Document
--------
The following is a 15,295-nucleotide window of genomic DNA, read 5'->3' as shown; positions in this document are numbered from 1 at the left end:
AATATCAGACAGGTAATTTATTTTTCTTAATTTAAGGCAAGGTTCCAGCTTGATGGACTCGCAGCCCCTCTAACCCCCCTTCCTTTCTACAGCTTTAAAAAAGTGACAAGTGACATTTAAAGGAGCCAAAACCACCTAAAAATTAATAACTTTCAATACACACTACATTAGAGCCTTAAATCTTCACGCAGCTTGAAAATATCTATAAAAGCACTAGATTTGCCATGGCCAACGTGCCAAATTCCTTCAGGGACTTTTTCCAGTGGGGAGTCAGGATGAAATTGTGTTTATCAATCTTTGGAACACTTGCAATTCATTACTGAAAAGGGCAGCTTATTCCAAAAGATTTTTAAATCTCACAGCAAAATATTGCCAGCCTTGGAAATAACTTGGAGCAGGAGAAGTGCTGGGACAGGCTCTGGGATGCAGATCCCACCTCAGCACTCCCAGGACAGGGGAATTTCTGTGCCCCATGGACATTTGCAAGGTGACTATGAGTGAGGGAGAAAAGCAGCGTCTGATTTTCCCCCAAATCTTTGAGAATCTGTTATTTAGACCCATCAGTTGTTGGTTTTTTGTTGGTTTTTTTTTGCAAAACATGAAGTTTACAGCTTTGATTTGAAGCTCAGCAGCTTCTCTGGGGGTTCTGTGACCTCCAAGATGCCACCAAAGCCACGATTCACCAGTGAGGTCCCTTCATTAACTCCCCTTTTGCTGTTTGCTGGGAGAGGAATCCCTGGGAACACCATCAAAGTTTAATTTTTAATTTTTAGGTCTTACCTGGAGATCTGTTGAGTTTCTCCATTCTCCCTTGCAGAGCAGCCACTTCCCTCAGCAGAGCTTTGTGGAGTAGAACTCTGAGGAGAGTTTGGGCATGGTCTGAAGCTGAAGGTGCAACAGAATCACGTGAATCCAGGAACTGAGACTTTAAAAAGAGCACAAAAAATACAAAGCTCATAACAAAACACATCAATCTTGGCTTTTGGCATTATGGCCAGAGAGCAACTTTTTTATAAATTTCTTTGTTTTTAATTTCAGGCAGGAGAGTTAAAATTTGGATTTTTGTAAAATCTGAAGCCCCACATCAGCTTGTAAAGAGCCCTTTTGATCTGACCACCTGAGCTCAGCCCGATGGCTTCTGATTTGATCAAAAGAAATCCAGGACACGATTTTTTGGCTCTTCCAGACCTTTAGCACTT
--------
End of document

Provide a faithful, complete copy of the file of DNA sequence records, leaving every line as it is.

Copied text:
The following is a 15,295-nucleotide window of genomic DNA, read 5'->3' as shown; positions in this document are numbered from 1 at the left end:
AATATCAGACAGGTAATTTATTTTTCTTAATTTAAGGCAAGGTTCCAGCTTGATGGACTCGCAGCCCCTCTAACCCCCCTTCCTTTCTACAGCTTTAAAAAAGTGACAAGTGACATTTAAAGGAGCCAAAACCACCTAAAAATTAATAACTTTCAATACACACTACATTAGAGCCTTAAATCTTCACGCAGCTTGAAAATATCTATAAAAGCACTAGATTTGCCATGGCCAACGTGCCAAATTCCTTCAGGGACTTTTTCCAGTGGGGAGTCAGGATGAAATTGTGTTTATCAATCTTTGGAACACTTGCAATTCATTACTGAAAAGGGCAGCTTATTCCAAAAGATTTTTAAATCTCACAGCAAAATATTGCCAGCCTTGGAAATAACTTGGAGCAGGAGAAGTGCTGGGACAGGCTCTGGGATGCAGATCCCACCTCAGCACTCCCAGGACAGGGGAATTTCTGTGCCCCATGGACATTTGCAAGGTGACTATGAGTGAGGGAGAAAAGCAGCGTCTGATTTTCCCCCAAATCTTTGAGAATCTGTTATTTAGACCCATCAGTTGTTGGTTTTTTGTTGGTTTTTTTTTGCAAAACATGAAGTTTACAGCTTTGATTTGAAGCTCAGCAGCTTCTCTGGGGGTTCTGTGACCTCCAAGATGCCACCAAAGCCACGATTCACCAGTGAGGTCCCTTCATTAACTCCCCTTTTGCTGTTTGCTGGGAGAGGAATCCCTGGGAACACCATCAAAGTTTAATTTTTAATTTTTAGGTCTTACCTGGAGATCTGTTGAGTTTCTCCATTCTCCCTTGCAGAGCAGCCACTTCCCTCAGCAGAGCTTTGTGGAGTAGAACTCTGAGGAGAGTTTGGGCATGGTCTGAAGCTGAAGGTGCAACAGAATCACGTGAATCCAGGAACTGAGACTTTAAAAAGAGCACAAAAAATACAAAGCTCATAACAAAACACATCAATCTTGGCTTTTGGCATTATGGCCAGAGAGCAACTTTTTTATAAATTTCTTTGTTTTTAATTTCAGGCAGGAGAGTTAAAATTTGGATTTTTGTAAAATCTGAAGCCCCACATCAGCTTGTAAAGAGCCCTTTTGATCTGACCACCTGAGCTCAGCCCGATGGCTTCTGATTTGATCAAAAGAAATCCAGGACACGATTTTTTGGCTCTTCCAGACCTTTAGCACTT